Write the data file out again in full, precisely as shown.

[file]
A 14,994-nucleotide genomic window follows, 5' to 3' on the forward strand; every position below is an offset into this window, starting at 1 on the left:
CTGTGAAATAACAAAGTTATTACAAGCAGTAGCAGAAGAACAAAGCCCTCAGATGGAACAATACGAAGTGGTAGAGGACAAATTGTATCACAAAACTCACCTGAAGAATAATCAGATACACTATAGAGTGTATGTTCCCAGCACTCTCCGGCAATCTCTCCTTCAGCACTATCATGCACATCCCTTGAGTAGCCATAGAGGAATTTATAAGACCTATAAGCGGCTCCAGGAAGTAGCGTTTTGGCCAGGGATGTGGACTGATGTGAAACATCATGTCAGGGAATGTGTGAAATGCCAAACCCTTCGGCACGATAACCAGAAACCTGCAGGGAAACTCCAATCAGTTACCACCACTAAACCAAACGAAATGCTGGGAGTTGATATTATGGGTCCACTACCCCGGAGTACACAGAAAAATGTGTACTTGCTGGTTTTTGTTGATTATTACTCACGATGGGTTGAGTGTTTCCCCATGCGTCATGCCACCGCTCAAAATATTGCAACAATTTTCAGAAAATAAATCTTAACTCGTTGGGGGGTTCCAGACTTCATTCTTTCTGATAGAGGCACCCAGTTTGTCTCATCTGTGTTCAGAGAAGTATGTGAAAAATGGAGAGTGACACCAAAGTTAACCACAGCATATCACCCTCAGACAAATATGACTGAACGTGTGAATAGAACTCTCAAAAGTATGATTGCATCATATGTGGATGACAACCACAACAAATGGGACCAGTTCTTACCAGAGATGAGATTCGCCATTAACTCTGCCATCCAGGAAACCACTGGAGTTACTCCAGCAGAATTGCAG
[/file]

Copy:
A 14,994-nucleotide genomic window follows, 5' to 3' on the forward strand; every position below is an offset into this window, starting at 1 on the left:
CTGTGAAATAACAAAGTTATTACAAGCAGTAGCAGAAGAACAAAGCCCTCAGATGGAACAATACGAAGTGGTAGAGGACAAATTGTATCACAAAACTCACCTGAAGAATAATCAGATACACTATAGAGTGTATGTTCCCAGCACTCTCCGGCAATCTCTCCTTCAGCACTATCATGCACATCCCTTGAGTAGCCATAGAGGAATTTATAAGACCTATAAGCGGCTCCAGGAAGTAGCGTTTTGGCCAGGGATGTGGACTGATGTGAAACATCATGTCAGGGAATGTGTGAAATGCCAAACCCTTCGGCACGATAACCAGAAACCTGCAGGGAAACTCCAATCAGTTACCACCACTAAACCAAACGAAATGCTGGGAGTTGATATTATGGGTCCACTACCCCGGAGTACACAGAAAAATGTGTACTTGCTGGTTTTTGTTGATTATTACTCACGATGGGTTGAGTGTTTCCCCATGCGTCATGCCACCGCTCAAAATATTGCAACAATTTTCAGAAAATAAATCTTAACTCGTTGGGGGGTTCCAGACTTCATTCTTTCTGATAGAGGCACCCAGTTTGTCTCATCTGTGTTCAGAGAAGTATGTGAAAAATGGAGAGTGACACCAAAGTTAACCACAGCATATCACCCTCAGACAAATATGACTGAACGTGTGAATAGAACTCTCAAAAGTATGATTGCATCATATGTGGATGACAACCACAACAAATGGGACCAGTTCTTACCAGAGATGAGATTCGCCATTAACTCTGCCATCCAGGAAACCACTGGAGTTACTCCAGCAGAATTGCAG